The classic studio kick drum mic is the AKG D112 or it’s older relative the D12, and the orthodox position is on the back of the drum (the pedal’s on the front) about level with the rim and slightly off-centre. Some drummers don’t use a back skin which makes life easier and some cut a small hole out for the mic to get a look-in.
Kick drum mics all have an exaggerated low frequency peak for the boom and a high frequency peak for the click and because these peaks are at slightly different frequencies different mics can suit different kicks, so it’s worth trying different mics if you have them to hand. Alternative mics include Shure Beta 52 & 91 and the Electro-voice RE20, all of which are dynamic mics with large diaphragms suited to low frequencies.
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The bright crispness of the hi-hat is best captured by a condenser microphone. Choices include the AKG C451 and C414 and the Rode NT5. Neumann pencil mics in the KM range are also great if you can get your hands on one.
Place it 4-6 inches above, half way between bell and edge and away from the snare drum as much as possible to restrict the snare spill. In the 80s when isolation was everything you’d sometimes find rugs hung on a mic stand arm between hat and snare mic as further anti-spill measures.
A spot mic on each tom is the orthodox way to go. Positioned in a similar manner to the snare drum a couple of inches above the skin and just inside the rim directed at the centre. The rack tom always suffers from snare spill and all toms suffer from cymbal spill but generally toms aren’t used much so can be gated out after the event.
The most popular studio tom mic by far is the Sennheiser 421. Other options include Beyer M201 and the Shure SM57 and 58.
The Beatles used to sling a Shure SM58 over the middle of the kit just out of stick range of the drummer and heavily compressed, it formed the basis of their drum sound. This technique has been widely adopted and is often referred to as the Ringo mic.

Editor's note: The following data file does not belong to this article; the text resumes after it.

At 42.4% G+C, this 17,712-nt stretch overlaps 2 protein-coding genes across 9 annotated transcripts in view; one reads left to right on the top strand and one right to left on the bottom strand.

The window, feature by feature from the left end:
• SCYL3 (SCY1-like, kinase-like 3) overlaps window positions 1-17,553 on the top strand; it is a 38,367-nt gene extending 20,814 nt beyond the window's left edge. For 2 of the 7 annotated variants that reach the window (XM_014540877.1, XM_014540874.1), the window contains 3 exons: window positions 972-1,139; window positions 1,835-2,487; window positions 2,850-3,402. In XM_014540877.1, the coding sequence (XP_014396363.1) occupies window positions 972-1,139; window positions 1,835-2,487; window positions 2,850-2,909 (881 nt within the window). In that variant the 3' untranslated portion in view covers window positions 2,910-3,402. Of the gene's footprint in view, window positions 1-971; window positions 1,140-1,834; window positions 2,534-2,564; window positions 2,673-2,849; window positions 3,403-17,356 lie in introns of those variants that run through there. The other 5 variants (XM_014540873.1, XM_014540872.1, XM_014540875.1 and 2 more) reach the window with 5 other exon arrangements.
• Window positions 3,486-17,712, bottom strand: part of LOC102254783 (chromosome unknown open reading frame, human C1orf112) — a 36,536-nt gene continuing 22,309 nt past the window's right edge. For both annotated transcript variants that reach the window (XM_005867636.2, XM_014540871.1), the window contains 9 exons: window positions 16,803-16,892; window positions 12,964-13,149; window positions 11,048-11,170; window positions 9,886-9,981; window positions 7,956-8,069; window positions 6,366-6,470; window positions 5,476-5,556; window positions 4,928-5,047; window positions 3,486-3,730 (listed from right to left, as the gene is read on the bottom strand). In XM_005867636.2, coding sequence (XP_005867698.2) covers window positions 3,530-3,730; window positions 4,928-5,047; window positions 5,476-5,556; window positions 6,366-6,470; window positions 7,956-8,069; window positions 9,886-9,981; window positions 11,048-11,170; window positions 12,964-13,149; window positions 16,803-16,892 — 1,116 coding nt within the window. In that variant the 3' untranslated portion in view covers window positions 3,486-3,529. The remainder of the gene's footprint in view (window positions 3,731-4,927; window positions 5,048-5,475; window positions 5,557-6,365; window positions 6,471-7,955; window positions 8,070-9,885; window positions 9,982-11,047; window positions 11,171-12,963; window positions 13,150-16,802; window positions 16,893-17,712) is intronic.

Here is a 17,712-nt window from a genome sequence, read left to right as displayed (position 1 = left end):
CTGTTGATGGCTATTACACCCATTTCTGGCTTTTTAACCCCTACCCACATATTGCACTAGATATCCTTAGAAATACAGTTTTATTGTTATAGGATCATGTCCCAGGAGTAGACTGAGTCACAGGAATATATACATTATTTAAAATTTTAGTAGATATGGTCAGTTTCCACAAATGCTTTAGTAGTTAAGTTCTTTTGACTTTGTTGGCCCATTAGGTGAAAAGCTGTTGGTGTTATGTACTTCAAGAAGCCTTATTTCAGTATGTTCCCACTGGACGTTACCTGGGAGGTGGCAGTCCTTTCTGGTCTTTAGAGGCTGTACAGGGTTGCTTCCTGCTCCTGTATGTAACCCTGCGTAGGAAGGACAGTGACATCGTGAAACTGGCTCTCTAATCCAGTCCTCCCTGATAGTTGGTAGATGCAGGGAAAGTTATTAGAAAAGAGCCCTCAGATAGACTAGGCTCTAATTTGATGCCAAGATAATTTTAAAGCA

To capture the top kit in general and more specifically the cymbal work, a pair of condenser mics are used over the top of the kit. They’re useful for providing a coherent picture to the whole kit into which you can place the spot mics. Without them the kit is a disparate bunch of unconnected sounds. Use a matched pair of the best condenser mics you can lay your hands on. The AKG 414 is usually first choice but AKG C451s and Neumann KM184s are equally good.
In the days of mono compatibility a coincident pair placed in the centre was a common technique but now most people opt for a split pair. Depending on the height of the ceiling, place them 6-8ft above the floor either side of the kit angled down to the centre of the playing area.
A microphone or two to pick up the general room ambience is vital to add colour and character to the overall sound of your kit. A pair of room mics can be processed heavily and just added in slightly to the mix to give it the required energy levels as well as reinforcing the sense of space. A single mic works ok but for best results try a pair.
Ribbon mics are popular here, and have a mid-range character that brings the best out in a room: Coles 4038 and Royer 122s are at the top of that list. Good condensers and valve mics are also up to the job.
Start in the middle of the room with the pair equidistant from the kick drum. The brighter condensers and valve mics fair better nearer the ground to lessen the impact of bright cymbals. Ribbon mics work well around head height or lower.
Placing the snare drum mics can be tricky for a couple of reasons: one, you want to avoid as much spill as possible from the hi-hat mic and two, it’s hard to weave the mic stand in between rack tom and hi-hat. A good starting position is one-to-three inches above the head just inside the rim pointing into the centre of the skin. Angle it away from the hi-hat if you can and below the level of the rack tom rim.
A mic underneath the snare (phase inverted) is a must to capture the brightness from the buzz of the snare wires. Place it close to the skin and directly at the wires. Spill from the bass drum is a problem despite the fact that you can safely roll-off the low frequencies so try and angle away from it. The classic snare mic is the Shure SM57 for both top and bottom.
Depending on the drum part, be prepared to put a spot mic on the ride cymbal because their detailing tends to be out of the overheads earshot. The choice of mic is similar to the hi-hat and is placed between the bell and edge and as far away from tom spill as possible.